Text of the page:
This morning, I had a dream in which a young Tibetan refugee woman was doing mo for clients. To ‘do mo’, ༼མོ་རྒྱག་པ་༽ ‘moh gyap pa’, means to tell the future, and over the centuries various divinatory systems, such as throwing dice, counting rosary beads, observing animal auguries, consulting spirit oracles, reading the pattern of rice on a drum skin, interpreting dreams, and scrying with brass mirrors to see visions, have played an important role in Tibetan civilization. In my dream I did not initially realize I was in a མོ་རྒྱག་ས་, a place of divination. I was in a dimly lit, low-ceiling-ed room – a number of individual computers stations were set up with chairs like in an Internet cafe and there were booths and tables dispersed around the screens padded in cheap blue, orange, and black imitation-leather like in some kind of diner (there was indeed a kitchen of sorts, that was serving food to customers).
Both Tibetans and a number of foreign tourists were in the smoky room at one point. Those who weren’t milling around, chatting or gaming were lining up to place their face in front of a sort of harness attached to a recessed console-screen set low in a center table. I initially misunderstood and thought they were having their fortunes read by some kind of automated mo programme, like one of those mechanical gypsies in a glass case at a fairground. I later realized how things worked. The console was merely some kind of initial registration system. Querents logged in their details and then played various arcade, Candy-Crush type games while they waited to see the mo pa. Only those who scored 1000 points or more from an ever-lengthening list of would be clients got to see the diviner. This sounds kind of exploitative but in the dream it felt profound, a way of determining who the spirits and karma truly saw fit to receive counsel.
I didn’t play, but I got the chance to catch a glimpse of the diviner later, ensconced at the central table, furiously reading for another woman, concentrating intensely despite the noise of recreation all around her. I observed that she was rattling together and casting astralagi beside some kind of board, sheep or goat or some other animals’ knuckle bones which appeared to be made out of crystal and metal and wood. At one point the police came briefly hoping to ferret out illegal drug users and merchants or something, but left the regal and one-focused fortune teller, who only came out periodically, alone. At another point, at the very moment I absent-mindedly snapped a bent metal coin I was playing with in my hand into pieces, a metal cash box across from me on a shelf exploded of its own accord, showering coins everywhere. “I guess that’s a bad omen,” my dream-self joked. The coin in my hand then turned to chocolate and I popped the pieces into my mouth with a shrug.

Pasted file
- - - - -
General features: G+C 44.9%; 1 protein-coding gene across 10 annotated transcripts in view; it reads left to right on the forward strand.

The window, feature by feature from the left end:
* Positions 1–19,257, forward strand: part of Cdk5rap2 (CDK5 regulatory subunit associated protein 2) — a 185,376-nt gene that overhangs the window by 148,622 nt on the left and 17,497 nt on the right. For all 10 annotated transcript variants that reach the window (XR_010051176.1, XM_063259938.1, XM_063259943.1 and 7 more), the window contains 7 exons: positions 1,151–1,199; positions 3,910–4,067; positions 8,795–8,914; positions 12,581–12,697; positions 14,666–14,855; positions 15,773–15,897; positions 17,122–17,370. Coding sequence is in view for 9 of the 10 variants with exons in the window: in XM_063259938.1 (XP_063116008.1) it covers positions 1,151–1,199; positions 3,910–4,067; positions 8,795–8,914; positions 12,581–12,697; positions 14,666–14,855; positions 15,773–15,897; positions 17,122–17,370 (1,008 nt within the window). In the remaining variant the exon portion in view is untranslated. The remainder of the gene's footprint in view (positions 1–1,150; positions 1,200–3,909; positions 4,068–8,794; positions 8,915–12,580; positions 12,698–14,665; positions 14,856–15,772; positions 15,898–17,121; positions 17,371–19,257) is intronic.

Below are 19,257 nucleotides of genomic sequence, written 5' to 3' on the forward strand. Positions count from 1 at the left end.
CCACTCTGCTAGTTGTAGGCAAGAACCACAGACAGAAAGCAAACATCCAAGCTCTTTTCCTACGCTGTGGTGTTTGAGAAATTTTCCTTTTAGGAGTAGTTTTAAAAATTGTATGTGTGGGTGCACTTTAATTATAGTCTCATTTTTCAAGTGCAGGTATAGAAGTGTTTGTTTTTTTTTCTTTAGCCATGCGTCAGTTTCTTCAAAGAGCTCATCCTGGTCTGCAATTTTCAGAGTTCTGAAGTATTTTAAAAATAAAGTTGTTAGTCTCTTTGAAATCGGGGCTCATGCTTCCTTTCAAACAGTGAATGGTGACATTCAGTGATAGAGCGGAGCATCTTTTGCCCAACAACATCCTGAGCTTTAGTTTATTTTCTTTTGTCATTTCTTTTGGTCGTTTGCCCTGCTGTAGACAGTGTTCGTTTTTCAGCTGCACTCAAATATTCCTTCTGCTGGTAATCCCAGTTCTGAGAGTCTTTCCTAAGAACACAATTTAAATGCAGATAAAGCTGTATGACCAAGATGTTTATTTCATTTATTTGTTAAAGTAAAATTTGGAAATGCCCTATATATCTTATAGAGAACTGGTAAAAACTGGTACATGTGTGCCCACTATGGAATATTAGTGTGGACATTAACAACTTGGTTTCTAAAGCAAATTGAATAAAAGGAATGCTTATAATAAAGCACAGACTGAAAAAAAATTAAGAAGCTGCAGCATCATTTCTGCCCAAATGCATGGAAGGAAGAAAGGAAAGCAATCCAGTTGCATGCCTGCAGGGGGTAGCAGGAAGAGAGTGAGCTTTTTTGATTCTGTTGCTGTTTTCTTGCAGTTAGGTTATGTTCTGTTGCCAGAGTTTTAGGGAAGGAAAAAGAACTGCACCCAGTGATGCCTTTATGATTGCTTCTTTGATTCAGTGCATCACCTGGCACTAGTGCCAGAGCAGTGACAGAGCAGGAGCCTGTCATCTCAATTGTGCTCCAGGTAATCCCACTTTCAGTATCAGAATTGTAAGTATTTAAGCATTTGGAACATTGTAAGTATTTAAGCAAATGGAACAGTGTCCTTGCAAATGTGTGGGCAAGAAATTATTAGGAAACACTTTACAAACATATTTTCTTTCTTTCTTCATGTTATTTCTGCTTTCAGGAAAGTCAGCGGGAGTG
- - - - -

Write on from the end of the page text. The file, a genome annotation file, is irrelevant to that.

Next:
As it turns out, the use of astralagi for divination and as a children’s game is well-attested in Tibetan societies. I’d seen various kinds of animal knuckle bone oracles from around the world but wasn’t aware that replica ones were actually crafted in Tibet just like in my dream. While looking for a picture to accompany this post after I woke up I found this older piece by John Bellezza that discusses a number of details about ancient metal and crystal ཐེ་གེ་ or ཨ་ཅུག་ in Tibet, and seems to lend some weight to my dream mo pa’s activities. I include the link below (scroll to the middle of the newsletter for the parts on astralagi and astralagomancy) .
Also, fellow diviners and/or creative business people: it seems that the time might be right to open a gambling-gaming-smoking-divination den, police raids not withstanding!